Main Characters - Alice is a steely-minded and tenacious girl who seems to have issues with her anger at many points during the novel. I admired her the most for the love she had for her mother, Ella - she stopped at nothing to try and reach and rescue her despite feeling scared. I feel I would react in the same way if my mum went missing or was taken. Ella is Alice's "mother" and her and Alice have an amazing bond between them. This bond is a main focus of the book as it endures even when Ella disappears propelling Alice into a shadowy world. Finch is a boy from Alice's school who has been a big admirer of Tales of the Hinterland and of the mysterious Althea. Then there are Alice and Finch's families plus a few other peripheral figures both in the real world and the Hazel Wood. Such unique characters that I am still thinking about weeks and weeks after finishing I know this won't be a read that I soon forget.

Prose/Writing - Albert's writing is magical and engaging from the very beginning - it took no time at all to get into the story and be invested in its journey and outcome. Lush, lyrical and well structured with a flow that makes it difficult to put down, a beautiful piece of creativity. One thing I was told to expect was a change in the writing style after the 50% mark and I know that a few people have mentioned the change in their comments with me or in reviews. Whilst I do agree that there is a change and the prose is noticeably less descriptive I didn't experience a reduction in my enjoyment due to that. The first half and second half do feel different and distinct due to this aspect but I thought it was a brave move to change it up a little. I guess people will make up their own minds but I must stress that the change does not mean that the quality of the story and all the other nuts and bolts suffer, in my opinion.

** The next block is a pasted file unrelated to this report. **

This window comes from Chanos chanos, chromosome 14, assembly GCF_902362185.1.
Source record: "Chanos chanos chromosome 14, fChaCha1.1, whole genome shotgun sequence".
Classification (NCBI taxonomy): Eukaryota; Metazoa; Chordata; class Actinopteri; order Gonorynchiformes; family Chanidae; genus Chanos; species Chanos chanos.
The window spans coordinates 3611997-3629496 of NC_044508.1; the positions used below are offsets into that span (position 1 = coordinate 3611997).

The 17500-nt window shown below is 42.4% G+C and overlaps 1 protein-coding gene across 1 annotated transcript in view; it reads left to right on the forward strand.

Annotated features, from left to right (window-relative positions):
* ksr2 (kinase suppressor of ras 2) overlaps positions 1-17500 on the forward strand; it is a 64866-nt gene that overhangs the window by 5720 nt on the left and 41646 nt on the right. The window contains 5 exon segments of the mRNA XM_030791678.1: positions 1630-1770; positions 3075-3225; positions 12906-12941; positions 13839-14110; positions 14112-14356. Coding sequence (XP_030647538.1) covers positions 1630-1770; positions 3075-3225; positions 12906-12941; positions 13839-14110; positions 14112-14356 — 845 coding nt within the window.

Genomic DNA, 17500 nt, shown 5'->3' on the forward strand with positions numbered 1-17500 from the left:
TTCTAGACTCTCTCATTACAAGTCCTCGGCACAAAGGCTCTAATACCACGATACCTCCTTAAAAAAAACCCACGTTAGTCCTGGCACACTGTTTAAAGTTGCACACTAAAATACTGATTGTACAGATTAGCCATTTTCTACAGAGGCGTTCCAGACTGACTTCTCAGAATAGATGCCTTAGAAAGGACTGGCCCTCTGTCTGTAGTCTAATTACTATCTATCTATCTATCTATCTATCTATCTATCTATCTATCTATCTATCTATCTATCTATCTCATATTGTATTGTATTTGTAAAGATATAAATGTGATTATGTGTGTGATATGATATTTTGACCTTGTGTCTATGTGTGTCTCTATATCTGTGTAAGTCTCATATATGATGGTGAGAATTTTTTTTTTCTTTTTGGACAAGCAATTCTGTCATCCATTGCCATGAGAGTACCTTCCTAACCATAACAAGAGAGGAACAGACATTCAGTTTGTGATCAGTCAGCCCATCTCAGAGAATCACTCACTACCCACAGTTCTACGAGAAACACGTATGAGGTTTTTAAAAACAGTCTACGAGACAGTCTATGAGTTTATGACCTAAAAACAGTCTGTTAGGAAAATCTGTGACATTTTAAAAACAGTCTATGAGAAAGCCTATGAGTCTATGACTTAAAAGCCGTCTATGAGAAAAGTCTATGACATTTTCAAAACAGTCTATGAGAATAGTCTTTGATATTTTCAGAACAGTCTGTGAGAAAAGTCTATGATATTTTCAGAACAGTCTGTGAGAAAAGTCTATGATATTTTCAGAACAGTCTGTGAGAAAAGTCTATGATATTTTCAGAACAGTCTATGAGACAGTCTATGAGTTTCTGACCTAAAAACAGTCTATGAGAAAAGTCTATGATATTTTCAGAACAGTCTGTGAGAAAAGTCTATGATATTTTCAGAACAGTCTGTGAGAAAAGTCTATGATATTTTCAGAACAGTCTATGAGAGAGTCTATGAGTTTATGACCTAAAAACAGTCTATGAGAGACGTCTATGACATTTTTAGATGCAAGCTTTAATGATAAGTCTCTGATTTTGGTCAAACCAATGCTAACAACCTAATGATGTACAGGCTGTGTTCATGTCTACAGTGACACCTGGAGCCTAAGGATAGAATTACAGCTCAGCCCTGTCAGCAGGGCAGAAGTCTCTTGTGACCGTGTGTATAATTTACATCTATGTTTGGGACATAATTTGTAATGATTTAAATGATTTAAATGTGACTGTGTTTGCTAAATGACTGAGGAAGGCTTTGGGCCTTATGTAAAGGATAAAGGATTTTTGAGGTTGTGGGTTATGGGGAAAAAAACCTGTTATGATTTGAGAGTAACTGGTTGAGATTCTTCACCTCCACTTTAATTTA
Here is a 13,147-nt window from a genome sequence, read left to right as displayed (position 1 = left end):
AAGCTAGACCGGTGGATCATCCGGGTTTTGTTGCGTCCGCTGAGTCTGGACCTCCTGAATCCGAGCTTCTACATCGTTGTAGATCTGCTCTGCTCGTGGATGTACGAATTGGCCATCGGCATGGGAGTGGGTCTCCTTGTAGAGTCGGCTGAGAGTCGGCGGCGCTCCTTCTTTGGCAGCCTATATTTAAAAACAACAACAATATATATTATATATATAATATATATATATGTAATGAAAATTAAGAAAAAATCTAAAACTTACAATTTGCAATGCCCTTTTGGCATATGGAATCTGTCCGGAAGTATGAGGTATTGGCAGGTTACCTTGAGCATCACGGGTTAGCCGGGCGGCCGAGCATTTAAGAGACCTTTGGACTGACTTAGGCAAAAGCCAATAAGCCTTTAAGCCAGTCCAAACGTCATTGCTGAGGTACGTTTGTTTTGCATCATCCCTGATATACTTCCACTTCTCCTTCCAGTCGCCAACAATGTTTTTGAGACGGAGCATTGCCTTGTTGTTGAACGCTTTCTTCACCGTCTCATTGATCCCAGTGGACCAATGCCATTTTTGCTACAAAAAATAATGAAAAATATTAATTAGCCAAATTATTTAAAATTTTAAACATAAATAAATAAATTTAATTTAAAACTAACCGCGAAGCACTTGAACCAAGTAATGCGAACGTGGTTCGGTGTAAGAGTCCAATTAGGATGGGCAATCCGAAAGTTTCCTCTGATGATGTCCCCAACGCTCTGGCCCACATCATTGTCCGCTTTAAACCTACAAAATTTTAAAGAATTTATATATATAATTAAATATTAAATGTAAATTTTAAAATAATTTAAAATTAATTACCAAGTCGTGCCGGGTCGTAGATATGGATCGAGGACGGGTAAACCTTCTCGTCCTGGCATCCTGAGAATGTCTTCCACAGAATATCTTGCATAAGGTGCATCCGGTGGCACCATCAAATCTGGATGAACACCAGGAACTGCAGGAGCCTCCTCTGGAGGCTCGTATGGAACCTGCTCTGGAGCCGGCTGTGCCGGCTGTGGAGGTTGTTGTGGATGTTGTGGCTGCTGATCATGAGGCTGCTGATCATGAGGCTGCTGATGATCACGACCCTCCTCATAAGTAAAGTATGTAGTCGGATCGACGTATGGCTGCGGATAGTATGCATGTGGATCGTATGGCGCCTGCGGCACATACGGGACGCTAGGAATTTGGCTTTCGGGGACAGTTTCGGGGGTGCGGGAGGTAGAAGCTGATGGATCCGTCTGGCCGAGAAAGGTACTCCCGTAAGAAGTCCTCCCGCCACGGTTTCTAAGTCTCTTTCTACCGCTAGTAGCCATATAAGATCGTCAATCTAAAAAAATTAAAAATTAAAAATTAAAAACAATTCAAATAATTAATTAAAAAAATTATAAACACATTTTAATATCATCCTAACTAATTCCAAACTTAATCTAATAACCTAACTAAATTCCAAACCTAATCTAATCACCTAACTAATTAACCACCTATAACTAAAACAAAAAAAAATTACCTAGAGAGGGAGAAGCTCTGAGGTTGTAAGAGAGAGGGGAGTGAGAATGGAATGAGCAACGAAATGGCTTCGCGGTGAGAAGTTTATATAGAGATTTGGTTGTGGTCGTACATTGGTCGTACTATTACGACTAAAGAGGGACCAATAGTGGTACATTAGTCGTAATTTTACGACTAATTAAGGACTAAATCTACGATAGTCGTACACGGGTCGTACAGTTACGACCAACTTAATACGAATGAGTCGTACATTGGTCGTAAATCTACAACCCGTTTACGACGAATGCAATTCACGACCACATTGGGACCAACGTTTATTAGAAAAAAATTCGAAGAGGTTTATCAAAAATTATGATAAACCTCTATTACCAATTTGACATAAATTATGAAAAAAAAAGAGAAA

One thing that strikes me about the book is the vivid imagination it would have taken to dream up and put together. The genre and story couldn't have been more perfect for me - a fairytale that is dark and disturbing in nature you say? Hell, yeah! A delicious recipe of YA with added Mystery - the two genres I adore!

It's going to be a hard road awaiting the upcoming books but it could have been worse had this been a standalone only, I would have been pretty sad had that of been the case as it was a pleasure to read and I only hope that a talent like Albert pens many, many more books similar in genre once this series has come to a close.